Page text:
This journey commences within a singular, cultivated landscape, that is, one nourished by the six philosophical tenets developed with the 1985 formation of the American Association of Naturopathic Physicians: (3)

1. Vis Medicatrix Naturae (The Healing Power of Nature)

2. Primum Non Nocere (First, Do No Harm)

3. Docere (Doctor as Teacher)

4. Tolle Causum (Treat the Underlying Cause of Disease)

5. Treat the Whole Person

6. Prevention

Such tenets mold not only the personal experience of naturopathic physicians within the world--and the ways in which they assist patients in healing--but they comprise the first step in distinguishing the naturopathic profession in an increasingly mechanistic and isolative era. However, these principles affixed in their present form against an empty page may not be enough.

The Promise of Relationships

Indeed, despite a seeming completeness, these tenets may imply a seventh that underpins the others. Simply named, it would read: "Honor Relationships." Though this may appear a trite late 20th century mantra, it rather underscores a concept that Nature itself is embodied in a reverence for relationships. Remembering this principle will serve naturopaths well in advancing the profession.

The theme of relationship flavors the work of Kenneth Vaux who writes on biomedical ethics. He provides important insight into the genesis and maintenance of ethical "insight" in describing three sources impinging upon any decision-making process (in our case the illumination of a naturopathic epistemology). He posits the existence of retrospective, introspective, and "prespective" insight that correspond to the ideas of past, present, and future factors informing our actions.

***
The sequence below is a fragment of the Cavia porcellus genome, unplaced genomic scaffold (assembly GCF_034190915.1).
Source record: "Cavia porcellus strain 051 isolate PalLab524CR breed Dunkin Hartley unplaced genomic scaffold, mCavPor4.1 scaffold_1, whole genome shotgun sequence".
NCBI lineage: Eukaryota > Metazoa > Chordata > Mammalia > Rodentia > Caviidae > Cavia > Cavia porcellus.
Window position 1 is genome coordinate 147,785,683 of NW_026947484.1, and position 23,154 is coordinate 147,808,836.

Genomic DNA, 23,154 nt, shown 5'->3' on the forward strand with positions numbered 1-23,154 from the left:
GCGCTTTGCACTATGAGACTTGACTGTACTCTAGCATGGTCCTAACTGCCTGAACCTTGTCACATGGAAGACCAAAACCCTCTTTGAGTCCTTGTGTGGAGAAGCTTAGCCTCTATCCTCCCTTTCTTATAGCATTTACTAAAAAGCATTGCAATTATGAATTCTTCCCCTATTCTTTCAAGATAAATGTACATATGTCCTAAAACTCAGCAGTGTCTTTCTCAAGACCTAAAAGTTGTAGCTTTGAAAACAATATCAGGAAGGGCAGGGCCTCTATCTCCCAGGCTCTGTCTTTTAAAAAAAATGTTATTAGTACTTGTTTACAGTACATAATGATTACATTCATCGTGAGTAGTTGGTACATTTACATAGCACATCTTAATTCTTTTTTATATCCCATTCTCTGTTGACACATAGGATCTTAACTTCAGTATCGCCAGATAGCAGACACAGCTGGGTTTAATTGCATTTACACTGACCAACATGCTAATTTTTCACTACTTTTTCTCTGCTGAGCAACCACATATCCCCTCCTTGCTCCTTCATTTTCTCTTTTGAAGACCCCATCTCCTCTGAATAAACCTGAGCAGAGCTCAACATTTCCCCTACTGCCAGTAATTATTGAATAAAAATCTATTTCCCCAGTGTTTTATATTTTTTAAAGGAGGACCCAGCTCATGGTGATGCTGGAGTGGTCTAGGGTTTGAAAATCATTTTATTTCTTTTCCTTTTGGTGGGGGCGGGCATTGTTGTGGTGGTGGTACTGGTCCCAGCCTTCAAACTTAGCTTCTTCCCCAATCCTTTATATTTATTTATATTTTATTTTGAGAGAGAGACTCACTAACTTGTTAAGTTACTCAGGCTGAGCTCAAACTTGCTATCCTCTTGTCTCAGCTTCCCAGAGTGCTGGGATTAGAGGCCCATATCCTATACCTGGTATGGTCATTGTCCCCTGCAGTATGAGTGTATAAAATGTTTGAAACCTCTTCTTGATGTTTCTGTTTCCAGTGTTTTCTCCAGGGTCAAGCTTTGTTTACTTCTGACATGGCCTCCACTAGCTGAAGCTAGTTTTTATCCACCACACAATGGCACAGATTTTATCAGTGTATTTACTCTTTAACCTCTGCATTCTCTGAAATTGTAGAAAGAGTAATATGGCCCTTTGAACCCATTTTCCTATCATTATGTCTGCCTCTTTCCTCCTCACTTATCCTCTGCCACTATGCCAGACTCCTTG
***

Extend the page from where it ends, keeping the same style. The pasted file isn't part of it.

A retrospective insight provides a powerful reminder of our essential link with "God." Introspective insight describes the process by which humans act simply along the lines of common sense enriched with an overall faith in the worth of other humans. Prespective insight describes an instinctual regard for those who will be affected by our actions. (4)

A naturopathic interpretation of these axes would read as follows: retrospective insight implies that humans have a vital, dynamic tie with Nature; introspective insight directs physicians to conduct scientific research in a manner that is respectful of fellow human beings and NHA; "Prespective" insight here demands that we consider any future effects of various types of research on the natural world generally, fellow humans, and NHA.

These three vectors intersect upon a fundamental theme: regardless of the type of knowledge that naturopathic physicians seek, what matters most is that relationships between and among beings is held in the highest regard. That is to say, naturopathic epistemology does not demand a particular type of knowledge, but rather the way it is gained. Naturopathic physicians are not simply so-called because they supposedly derive their medicines from "Nature," but also because they recognize the sacred essence of that source. They search, mindful of the connectedness between humans, between NHA and humans, and between humans and the natural world.